A reader writes: No doubt I’m not the first of your readers to bring your attention to this story, but just in case: Democratic candidate for Texas governor Wendy Davis has revealed that she had two abortions for medical reasons. I thought you all might be interested because of your previous coverage of late-term abortion. Aman … Continue reading It’s So Personal: Wendy Davis
From a recap of yesterday’s ruling in McCullen v. Coakley: The US Supreme Court on Thursday unanimously struck down a Massachusetts law that banned protesters within 35 feet of abortion clinics, ruling that the law infringed upon the First Amendment rights of antiabortion activists. The decision effectively overturns about 10 fixed-buffer-zone laws across the country, from San Francisco to … Continue reading Up Close And It’s So Personal
A reader writes: You guys ran a series of personal abortion stories at one point. New York Magazine has done something similar with poignant stories coupled with stark photography. Some of the comments are even more poignant than the articles. Here’s Dana from Colorado: After Dr. Tiller was killed, I watched the man I didn’t … Continue reading It’s So Personal, Ctd
A reader writes: As a patient of one of the doctors in After Tiller, I can, most unfortunately, assure you and the reader who doubts the scarcity of late-term care in this country: No, wealthy women don’t get to have these procedures in hospitals. Very few people do, and in those cases, it is almost … Continue reading It’s So Personal On The Silver Screen, Ctd
Dustin Rowles, who wrote the Pajiba post mentioned by a reader in our earlier post on After Tiller, recently went through a harrowing ordeal with his wife after doctors determined she was pregnant with monoamniotic twins: The doctor told us that if we went forward with the pregnancy, if one fetus died in utero it would … Continue reading It’s So Personal: Monoamniotic Twins
A reader writes: I hope you are still curating the long-running thread on suicide as you did for abortion. Around the web, I still see the abortion thread linked to, as recently as yesterday, when a commenter over at Pajiba did so regarding the trailer for a new documentary, After Tiller, about America’s late-term abortion providers. I look forward … Continue reading It’s So Personal On The Silver Screen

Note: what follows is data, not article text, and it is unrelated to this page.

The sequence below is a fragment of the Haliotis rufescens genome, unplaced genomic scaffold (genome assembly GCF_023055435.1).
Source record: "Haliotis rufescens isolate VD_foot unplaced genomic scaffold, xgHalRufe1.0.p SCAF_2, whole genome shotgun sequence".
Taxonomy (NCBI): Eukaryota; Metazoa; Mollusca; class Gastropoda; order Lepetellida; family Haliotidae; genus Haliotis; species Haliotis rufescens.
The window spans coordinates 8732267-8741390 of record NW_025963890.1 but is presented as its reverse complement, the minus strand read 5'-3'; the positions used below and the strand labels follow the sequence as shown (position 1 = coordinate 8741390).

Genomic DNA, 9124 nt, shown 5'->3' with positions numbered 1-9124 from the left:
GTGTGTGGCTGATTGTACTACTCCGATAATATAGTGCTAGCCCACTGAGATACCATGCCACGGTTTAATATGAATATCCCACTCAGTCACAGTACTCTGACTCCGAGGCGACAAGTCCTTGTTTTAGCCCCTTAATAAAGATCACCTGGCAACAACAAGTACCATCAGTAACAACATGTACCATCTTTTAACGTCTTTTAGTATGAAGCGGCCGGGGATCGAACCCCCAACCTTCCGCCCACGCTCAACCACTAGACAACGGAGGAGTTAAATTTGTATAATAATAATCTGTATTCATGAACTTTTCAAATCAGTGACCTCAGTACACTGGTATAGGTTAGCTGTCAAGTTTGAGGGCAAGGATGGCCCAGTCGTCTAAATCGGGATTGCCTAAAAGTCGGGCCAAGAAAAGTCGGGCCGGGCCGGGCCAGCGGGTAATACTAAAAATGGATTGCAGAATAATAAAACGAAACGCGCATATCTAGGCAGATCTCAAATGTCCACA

A reader adds another horrific and heartbreaking medical condition to this collection: As someone who last year chose to terminate two pregnancies for massive hydrocephalus (all brain structures blown away by the pressure of the fluid), I find it very frustrating that the discussion of North Dakota’s law banning abortions for genetic defects largely centers on … Continue reading It’s So Personal: Hydrocephalus
Perhaps the best posts of 2009 were penned by readers, and the most illuminating, gripping and emotional posts were related to late-term abortion, in the wake of the assassination of the abortion doctor George Tiller. I’ve never seen the power of this medium so clearly and up-close: one personal account caused a stream of others. … Continue reading It’s So Personal
A reader writes: Here is the story of Danielle Deaver. As she explains in the video, Danielle's water broke at 22 weeks. Doctors informed her that her fetus had virtually no chance to survive. With abortion banned after 20 weeks by Nebraska law, she was unable to stop a pregnancy that ended with her giving birth … Continue reading It’s So Personal: A Video Version
A reader writes:
Enough of the judgment from your readers: a well-considered decision to bring either an adopted or biological child into a family is a highly personal one, and the idea that it is well-considered is the important part. I appreciated the candor of your reader who had 11 miscarriages; her perception that an adopted child may be more risky or difficult to parent may or may not be correct, but if it gives her pause or causes her to think deeply about why she wants to be a parent and what her coping skills realistically are, that is a good thing. It is far better than someone whose romanticized view of adoption – as a selfless act that is all about giving a child a family, not giving a family a child – leads them into a situation they cannot cope with.
Sometimes, perhaps a decision to hold out for a same-race child may signal that a person has gotten in touch with some hard truths about themselves and is simply being honest about what they think they are equipped for. I am not sure they should be made to justify the decision or cover it up with a lie.